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The Physical Travelling Salesman Challenge 59

Posted by timothy
from the you-are-here dept.
mikejuk writes "You probably know that the traveling salesman problem is one of the classics of computer science theory. Now we have a new challenge — the Physical Travelling Salesman Problem and anyone can join in. All you have to do is visit each city once using an optimal route. The new element is that you now have to drive between the cities using a 'car' that has inertia and friction — see the video. You can submit an AI bot to solve the problem or drive the course yourself."
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The Physical Travelling Salesman Challenge

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  • sounds familiar (Score:5, Informative)

    by fche (36607) on Saturday April 21, 2012 @09:31AM (#39755739)

    Sounds like a relative of the ICFP 2008 contest: http://www.cs.uchicago.edu/newsletter/353 [uchicago.edu]

  • by gnasher719 (869701) on Saturday April 21, 2012 @09:47AM (#39755833)

    The traveling salesman problem is based on a table of distances between the city pairs. It doesn't matter to the problem HOW those distances are calculated, or even if they include other variables. So this can be trivially reduced to the classic version of the problem.

    It's not quite as simple. The distance between two destinations is not fixed. The time to get from A to B depends on the speed and direction when you arrived at A or passed through A, and the speed and direction that you want to have when arriving at B.

  • PTSP Motivation (Score:5, Informative)

    by dperez (2612581) on Saturday April 21, 2012 @09:55AM (#39755893)
    Hi, I'm the organiser of the competition. The PTSP is meant to be a benchmark where different AI techniques can be tried and tested. This game gathers many of the features that real-time video games have (pathfinding, navigation, obstacle avoidance...). The objective is to provide a benchmark where new AI techniques can be tested and potentially exported to real time games. Of course the objective is not to solve the TSP. Actually, it's been seen that optimal TSP solutions, if we just consider the distances between the waypoints, do not create optimal PTSP paths. This makes the problem harder than just applying one of the very well known techniques to solve the TSP. Currently we have a couple of submissions that are behaving quite well, but there could be still room for improvement! Cheers, Diego.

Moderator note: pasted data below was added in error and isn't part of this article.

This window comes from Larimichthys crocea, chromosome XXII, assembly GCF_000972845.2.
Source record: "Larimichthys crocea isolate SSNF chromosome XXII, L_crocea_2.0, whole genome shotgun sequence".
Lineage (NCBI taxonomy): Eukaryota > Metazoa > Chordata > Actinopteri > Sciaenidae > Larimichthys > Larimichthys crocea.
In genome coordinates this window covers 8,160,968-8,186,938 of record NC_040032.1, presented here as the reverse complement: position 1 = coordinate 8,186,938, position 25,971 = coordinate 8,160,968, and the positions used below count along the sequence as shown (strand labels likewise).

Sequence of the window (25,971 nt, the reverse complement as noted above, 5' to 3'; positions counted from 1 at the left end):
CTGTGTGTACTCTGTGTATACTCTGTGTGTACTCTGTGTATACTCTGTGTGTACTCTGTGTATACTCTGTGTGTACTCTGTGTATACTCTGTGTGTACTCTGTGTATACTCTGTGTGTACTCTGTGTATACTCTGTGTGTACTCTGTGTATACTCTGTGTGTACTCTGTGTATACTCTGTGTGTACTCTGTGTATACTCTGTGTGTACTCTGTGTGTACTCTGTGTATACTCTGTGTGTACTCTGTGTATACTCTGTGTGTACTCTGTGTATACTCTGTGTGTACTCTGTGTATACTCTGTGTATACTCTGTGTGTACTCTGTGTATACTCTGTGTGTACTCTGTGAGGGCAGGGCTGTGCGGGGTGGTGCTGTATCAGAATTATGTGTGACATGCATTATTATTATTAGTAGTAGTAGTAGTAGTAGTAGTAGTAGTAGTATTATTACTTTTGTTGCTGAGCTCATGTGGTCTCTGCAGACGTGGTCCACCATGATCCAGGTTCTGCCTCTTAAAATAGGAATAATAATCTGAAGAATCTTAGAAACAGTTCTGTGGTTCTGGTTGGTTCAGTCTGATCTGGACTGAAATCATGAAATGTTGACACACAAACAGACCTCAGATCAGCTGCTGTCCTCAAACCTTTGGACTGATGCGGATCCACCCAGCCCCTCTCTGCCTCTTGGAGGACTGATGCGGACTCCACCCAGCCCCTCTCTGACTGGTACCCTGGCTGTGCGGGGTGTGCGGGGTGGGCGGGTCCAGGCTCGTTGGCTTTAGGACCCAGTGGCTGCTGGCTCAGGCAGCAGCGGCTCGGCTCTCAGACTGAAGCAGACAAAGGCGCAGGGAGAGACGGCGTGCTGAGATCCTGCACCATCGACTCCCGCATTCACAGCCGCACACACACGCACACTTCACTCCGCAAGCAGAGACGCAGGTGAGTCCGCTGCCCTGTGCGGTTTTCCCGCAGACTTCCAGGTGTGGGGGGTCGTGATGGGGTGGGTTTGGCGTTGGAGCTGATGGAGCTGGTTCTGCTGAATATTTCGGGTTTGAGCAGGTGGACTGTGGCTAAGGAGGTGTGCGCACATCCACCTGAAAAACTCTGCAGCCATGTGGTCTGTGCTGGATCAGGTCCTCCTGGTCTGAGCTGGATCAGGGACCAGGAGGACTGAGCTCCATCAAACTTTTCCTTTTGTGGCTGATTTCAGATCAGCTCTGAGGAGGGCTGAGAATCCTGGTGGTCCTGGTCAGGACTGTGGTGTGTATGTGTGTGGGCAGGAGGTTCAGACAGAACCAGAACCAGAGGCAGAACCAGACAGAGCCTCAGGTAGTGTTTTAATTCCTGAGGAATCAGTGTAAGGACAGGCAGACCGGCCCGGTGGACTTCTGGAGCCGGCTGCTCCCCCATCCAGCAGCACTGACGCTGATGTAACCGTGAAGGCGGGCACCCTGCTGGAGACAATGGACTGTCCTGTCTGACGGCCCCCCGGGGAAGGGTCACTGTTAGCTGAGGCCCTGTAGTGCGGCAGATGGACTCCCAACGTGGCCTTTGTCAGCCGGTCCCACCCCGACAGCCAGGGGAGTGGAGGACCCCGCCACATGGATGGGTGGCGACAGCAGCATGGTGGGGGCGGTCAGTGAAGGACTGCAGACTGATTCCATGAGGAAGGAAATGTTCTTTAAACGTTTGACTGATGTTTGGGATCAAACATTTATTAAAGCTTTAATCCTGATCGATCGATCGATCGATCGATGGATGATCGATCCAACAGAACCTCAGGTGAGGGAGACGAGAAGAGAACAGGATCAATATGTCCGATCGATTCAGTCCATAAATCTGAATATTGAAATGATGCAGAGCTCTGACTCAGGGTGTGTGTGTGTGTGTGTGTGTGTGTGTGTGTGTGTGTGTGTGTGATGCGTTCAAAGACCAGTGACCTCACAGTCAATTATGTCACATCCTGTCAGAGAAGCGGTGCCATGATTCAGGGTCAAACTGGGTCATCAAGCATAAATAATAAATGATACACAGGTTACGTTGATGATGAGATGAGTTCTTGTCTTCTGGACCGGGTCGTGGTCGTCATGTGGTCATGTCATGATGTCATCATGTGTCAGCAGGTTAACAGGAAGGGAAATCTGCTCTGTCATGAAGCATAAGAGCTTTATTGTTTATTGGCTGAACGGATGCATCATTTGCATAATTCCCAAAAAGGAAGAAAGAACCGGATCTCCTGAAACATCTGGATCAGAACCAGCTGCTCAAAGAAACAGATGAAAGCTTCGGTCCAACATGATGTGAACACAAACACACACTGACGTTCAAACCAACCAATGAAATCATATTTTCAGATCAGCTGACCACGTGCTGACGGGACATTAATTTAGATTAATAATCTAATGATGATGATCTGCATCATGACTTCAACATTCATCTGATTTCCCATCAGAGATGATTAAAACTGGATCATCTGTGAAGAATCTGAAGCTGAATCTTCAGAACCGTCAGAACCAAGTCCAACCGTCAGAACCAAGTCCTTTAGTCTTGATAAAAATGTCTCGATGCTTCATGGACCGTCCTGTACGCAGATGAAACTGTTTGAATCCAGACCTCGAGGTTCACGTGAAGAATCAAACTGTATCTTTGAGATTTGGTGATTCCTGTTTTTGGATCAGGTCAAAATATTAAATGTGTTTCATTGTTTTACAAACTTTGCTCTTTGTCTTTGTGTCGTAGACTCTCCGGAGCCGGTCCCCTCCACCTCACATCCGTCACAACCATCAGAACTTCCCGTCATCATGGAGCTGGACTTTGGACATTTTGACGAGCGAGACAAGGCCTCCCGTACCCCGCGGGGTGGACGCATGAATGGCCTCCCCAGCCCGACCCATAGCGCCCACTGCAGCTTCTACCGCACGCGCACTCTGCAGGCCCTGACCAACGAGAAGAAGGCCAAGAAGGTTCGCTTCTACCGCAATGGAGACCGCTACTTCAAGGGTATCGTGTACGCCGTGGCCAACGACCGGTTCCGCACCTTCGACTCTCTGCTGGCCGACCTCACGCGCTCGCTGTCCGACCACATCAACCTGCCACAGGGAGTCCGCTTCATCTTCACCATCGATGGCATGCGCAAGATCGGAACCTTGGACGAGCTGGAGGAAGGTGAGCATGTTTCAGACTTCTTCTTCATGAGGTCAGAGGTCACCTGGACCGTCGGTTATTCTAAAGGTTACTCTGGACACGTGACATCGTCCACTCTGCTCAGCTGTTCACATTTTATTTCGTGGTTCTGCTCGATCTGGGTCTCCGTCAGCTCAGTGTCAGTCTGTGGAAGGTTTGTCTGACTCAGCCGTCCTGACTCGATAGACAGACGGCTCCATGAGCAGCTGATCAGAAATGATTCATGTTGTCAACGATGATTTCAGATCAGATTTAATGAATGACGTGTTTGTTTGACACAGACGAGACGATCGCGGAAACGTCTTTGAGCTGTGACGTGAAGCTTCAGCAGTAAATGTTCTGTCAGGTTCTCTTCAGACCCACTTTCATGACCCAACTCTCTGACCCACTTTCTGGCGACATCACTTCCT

• Re:Uh, okay? (Score:5, Informative)

    by Corporate Drone (316880) on Saturday April 21, 2012 @09:58AM (#39755917)

    It's simply meant to be an implementation of a heuristic, based on the traveling salesman problem, that takes into account physical considerations (speed, acceleration, direction) and processing limitations (RAM, processor cycles) for both initial setup and decision-making at each step.

    The speed/direction stuff reminds me of the kind of skating that hockey players do (is it more effective to go in one direction, stop, and turn around, or is it better to modify your line and preserve momentum? in this game, too, is it better to accelerate greatly and bounce off a wall behind your target, or approach more slowly in order to modify your line without an abrupt change in direction?).

    The processing limitations are interesting too, and provide for an interesting optimization exercise.

    Or, by "I don't understand", should I simply answer "it's fun"...? ;)

Thufir's a Harkonnen now.

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